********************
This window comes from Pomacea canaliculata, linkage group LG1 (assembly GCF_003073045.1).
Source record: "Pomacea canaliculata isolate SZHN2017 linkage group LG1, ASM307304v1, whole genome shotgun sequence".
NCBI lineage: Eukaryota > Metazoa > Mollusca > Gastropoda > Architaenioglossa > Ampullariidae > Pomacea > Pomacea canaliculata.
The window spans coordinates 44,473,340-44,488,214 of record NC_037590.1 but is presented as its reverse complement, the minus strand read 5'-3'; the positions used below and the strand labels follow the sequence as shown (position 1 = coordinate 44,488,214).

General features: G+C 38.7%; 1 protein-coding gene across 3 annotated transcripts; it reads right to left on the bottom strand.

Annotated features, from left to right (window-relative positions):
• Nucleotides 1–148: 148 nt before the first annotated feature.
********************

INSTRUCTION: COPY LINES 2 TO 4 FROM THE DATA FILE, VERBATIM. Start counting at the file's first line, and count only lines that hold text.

Source record: "Pomacea canaliculata isolate SZHN2017 linkage group LG1, ASM307304v1, whole genome shotgun sequence".
NCBI lineage: Eukaryota > Metazoa > Mollusca > Gastropoda > Architaenioglossa > Ampullariidae > Pomacea > Pomacea canaliculata.
The window spans coordinates 44,473,340-44,488,214 of record NC_037590.1 but is presented as its reverse complement, the minus strand read 5'-3'; the positions used below and the strand labels follow the sequence as shown (position 1 = coordinate 44,488,214).